The Displaced Nation

A home for international creatives

Cross-cultural marriage? 4 good reasons not to rush into it…

painting of Pocahontas and John Rolfe, by J.W. GlassAs announced last week, The Displaced Nation is honoring Pocahontas this month for the role she played in advancing communications between two very different cultures.

This week, we take a closer look at Pocahontas’s decision to marry the Jamestown settler John Rolfe.

Did the Rolfes have an easy time of it in their married life? History doesn’t tell us, but as the veteran of two cross-cultural marriages myself (first to a Brit, now to a Japanese), I tend to think not.

Sure, the union had its advantages for both parties. We know for a fact that two years after marrying Rolfe, Pocahontas was invited to voyage to England with her husband, where she met many prominent people, including King James I.

We know also that Pocahontas’s father, King Powhatan, gave the newlyweds property just across the James River from Jamestown, spanning thousands of acres.

But being in the mood to play devil’s advocate, today I will make the case for why Pocahontas and Rolfe should have hesitated before tying the knot.

Here are my top four reasons for cautioning against cross-cultural marriages like theirs:

1. Marriage across cultures is rarely seen as one of equals.

Rolfe felt he had to defend his decision to marry Pocahontas to his fellow colonists. Here’s what he wrote in a letter addressed to Sir Thomas Dale:

Nor was I ignorant of the heavie displeasure which almightie God conceived against the sonnes of Levie and Israel for marrying strange wives, nor of the inconveniences which may thereby arise,…which made me looke about warily and with good circumspection, into the grounds…which thus should provoke me to be in love with one whose education hath bin rude, her manners barbarous, her generation accursed, and so discrepant in all nurtriture frome my self.

After much soul searching, Rolfe decided he could marry Pocahontas despite her crude education, barbarous manners and different colored skin — as long as she converted to Christianity.

In the above portrait of the couple, by J.W. Glass, Rolfe is instructing Pocahontas in Christian doctrines.

And now let’s turn to Pocahontas. Did she see Rolfe as her equal, given that he was a mere tobacco farmer, and a foreign invader, and she was the daughter of the most powerful chief in the region?

According to historical records, the news of the liaison was well received by the Powhatan tribes, helping to create a climate of peace toward the Jamestown colonists for several years.

I find it instructive to compare Pocahontas with Cleopatra on this point.  Faced with the rising tide of Roman expansionism, Cleopatra seduced Julius Caesar and Marc Anthony to protect her country from being swallowed up. Likewise, Pocahontas may have seen it as her duty to marry John Rolfe, as it meant she could continue working on behalf of her people. (In that sense, Disney may have been right about Pocahontas’s preference for Captain John Smith — but only because he had more power than Rolfe.)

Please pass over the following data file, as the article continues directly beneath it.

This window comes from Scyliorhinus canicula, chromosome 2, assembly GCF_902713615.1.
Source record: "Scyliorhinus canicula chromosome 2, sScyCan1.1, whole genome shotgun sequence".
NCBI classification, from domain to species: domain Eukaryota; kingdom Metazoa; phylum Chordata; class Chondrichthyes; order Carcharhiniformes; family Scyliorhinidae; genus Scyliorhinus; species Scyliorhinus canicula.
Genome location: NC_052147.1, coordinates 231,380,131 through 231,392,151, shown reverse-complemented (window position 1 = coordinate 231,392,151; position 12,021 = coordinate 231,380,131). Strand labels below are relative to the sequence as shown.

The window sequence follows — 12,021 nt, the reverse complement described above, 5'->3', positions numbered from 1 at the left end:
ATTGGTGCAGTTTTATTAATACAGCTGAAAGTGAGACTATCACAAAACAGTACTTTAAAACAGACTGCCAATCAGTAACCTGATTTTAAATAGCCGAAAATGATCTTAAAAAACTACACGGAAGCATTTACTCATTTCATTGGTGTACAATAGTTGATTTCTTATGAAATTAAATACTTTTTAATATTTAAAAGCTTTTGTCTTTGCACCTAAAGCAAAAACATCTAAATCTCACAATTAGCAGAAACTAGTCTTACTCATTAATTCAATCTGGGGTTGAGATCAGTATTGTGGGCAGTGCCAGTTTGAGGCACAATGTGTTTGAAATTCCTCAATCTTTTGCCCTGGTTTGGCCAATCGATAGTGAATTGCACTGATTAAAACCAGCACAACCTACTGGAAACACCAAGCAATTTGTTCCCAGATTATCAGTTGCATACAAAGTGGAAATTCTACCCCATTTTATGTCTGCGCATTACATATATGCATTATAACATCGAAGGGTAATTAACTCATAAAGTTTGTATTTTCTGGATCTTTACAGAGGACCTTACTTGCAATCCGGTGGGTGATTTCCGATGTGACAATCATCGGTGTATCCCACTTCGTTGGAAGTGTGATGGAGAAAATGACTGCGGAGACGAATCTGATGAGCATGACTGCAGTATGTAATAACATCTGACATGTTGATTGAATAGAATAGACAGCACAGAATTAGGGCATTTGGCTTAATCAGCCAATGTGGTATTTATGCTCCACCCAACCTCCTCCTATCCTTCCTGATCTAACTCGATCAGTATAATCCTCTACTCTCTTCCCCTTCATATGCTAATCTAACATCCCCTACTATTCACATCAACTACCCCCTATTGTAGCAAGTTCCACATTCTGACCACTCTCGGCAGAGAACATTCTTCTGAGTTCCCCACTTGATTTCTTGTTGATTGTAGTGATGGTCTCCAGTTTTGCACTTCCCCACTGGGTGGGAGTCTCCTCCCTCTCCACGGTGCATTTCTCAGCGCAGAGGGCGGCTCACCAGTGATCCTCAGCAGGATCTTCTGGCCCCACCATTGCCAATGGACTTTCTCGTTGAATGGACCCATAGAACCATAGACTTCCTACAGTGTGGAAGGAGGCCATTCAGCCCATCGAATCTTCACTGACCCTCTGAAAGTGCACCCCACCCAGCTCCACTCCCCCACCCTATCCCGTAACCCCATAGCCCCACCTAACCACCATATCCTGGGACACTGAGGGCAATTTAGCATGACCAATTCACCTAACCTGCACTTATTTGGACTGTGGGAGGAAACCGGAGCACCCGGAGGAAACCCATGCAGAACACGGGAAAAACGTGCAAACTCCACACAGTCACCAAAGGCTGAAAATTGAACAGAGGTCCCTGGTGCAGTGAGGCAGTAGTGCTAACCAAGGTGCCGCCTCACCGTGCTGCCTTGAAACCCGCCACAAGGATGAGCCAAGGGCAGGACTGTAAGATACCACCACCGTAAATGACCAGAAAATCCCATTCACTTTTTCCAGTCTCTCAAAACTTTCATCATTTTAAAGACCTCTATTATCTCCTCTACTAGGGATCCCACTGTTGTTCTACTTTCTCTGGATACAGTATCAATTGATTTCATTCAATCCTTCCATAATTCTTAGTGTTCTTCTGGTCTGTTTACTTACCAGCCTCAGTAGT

2. The fantasy quotient in such marriages can lead to huge disappointments.

In Glass’s portrait of the couple, John Rolfe gazes down lovingly into the eyes of a young woman with long, straight, dark hair. He seems to be thinking of Pocahontas as his trophy Indian princess — how exotic she is compared to his English wife (who died on the boat coming over).

But what if, at that very moment, Pocahontas is calculating the advantages that could accrue to her and her tribe from their liaison — including representing her father’s tribes to the powers-that-be in London and arguing against their displacement.

Would it crush Rolfe to learn the practical agenda she had in mind for their marriage?

At the same time, though, the painting shows Pocahontas gazing upwards at her husband-to-be. A young girl, she must have harbored a few fantasies as well. Maybe she found Rolfe much more refined than the Indian men she had known — she’d already had an Algonquian husband by then.

In that case, how disappointed she must have felt when, after the wedding, she discovered his habit of chewing and spitting tobacco, overheard him swearing like the sailor he once was, and noticed his tendency to stomp around the place. Why can’t he be more like an Algonquian man and walk as quietly as a leopard?

3. Sons tend to turn into their fathers, and daughters into their mothers — but how can you possibly anticipate this if you can’t read the culture?

Having been married to a Brit myself, I find it amusing to pretend that Pocahontas met Rolfe’s parents before deciding whether to marry him. In my imagination, she, like me, fails to pick up on all the important cues — things like the necessity of being able to produce a Sunday dinner of roasted meat, potatoes, and two veggies, while her husband rests up from his weekly labors. (Rolfe, by the way, is credited with the first successful cultivation of tobacco from the colony of Virginia.)

Likewise, had Rolfe been able to meet Pocahontas’s mother, I imagine he would have thought of her as a kindly Indian squaw — having no idea of her ability to control, coerce and manipulate others to her will.

4. In times of strife, the last thing you want is a cross-cultural misunderstanding.

We marry for better or for worse, but during the worst of times, most of us could do without a partner who is culturally clueless.

For example, if Pocahontas received word that one of her close relations had died — how would she feel if Rolfe resorted to trying to cheer her up with sarcastic British humor: “Well, at least that’s one less Injun for us to worry about!”

By the same token, if Rolfe’s tobacco crop failed due to drought, he may not have felt like dancing with Pocahontas, despite her insistence it would bring on the rains.

* * *